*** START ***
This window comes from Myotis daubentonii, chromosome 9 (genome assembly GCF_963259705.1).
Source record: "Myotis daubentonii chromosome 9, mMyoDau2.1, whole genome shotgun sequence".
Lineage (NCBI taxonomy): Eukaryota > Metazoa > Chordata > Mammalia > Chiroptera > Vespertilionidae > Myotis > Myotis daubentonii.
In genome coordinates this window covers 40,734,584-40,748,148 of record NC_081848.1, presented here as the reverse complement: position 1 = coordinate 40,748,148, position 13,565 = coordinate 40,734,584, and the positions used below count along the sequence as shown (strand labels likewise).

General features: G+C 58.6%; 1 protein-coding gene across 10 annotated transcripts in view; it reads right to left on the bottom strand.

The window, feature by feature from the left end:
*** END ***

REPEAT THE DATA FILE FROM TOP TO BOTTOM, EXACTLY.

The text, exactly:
This window comes from Myotis daubentonii, chromosome 9 (genome assembly GCF_963259705.1).
Source record: "Myotis daubentonii chromosome 9, mMyoDau2.1, whole genome shotgun sequence".
Lineage (NCBI taxonomy): Eukaryota > Metazoa > Chordata > Mammalia > Chiroptera > Vespertilionidae > Myotis > Myotis daubentonii.
In genome coordinates this window covers 40,734,584-40,748,148 of record NC_081848.1, presented here as the reverse complement: position 1 = coordinate 40,748,148, position 13,565 = coordinate 40,734,584, and the positions used below count along the sequence as shown (strand labels likewise).

General features: G+C 58.6%; 1 protein-coding gene across 10 annotated transcripts in view; it reads right to left on the bottom strand.

The window, feature by feature from the left end: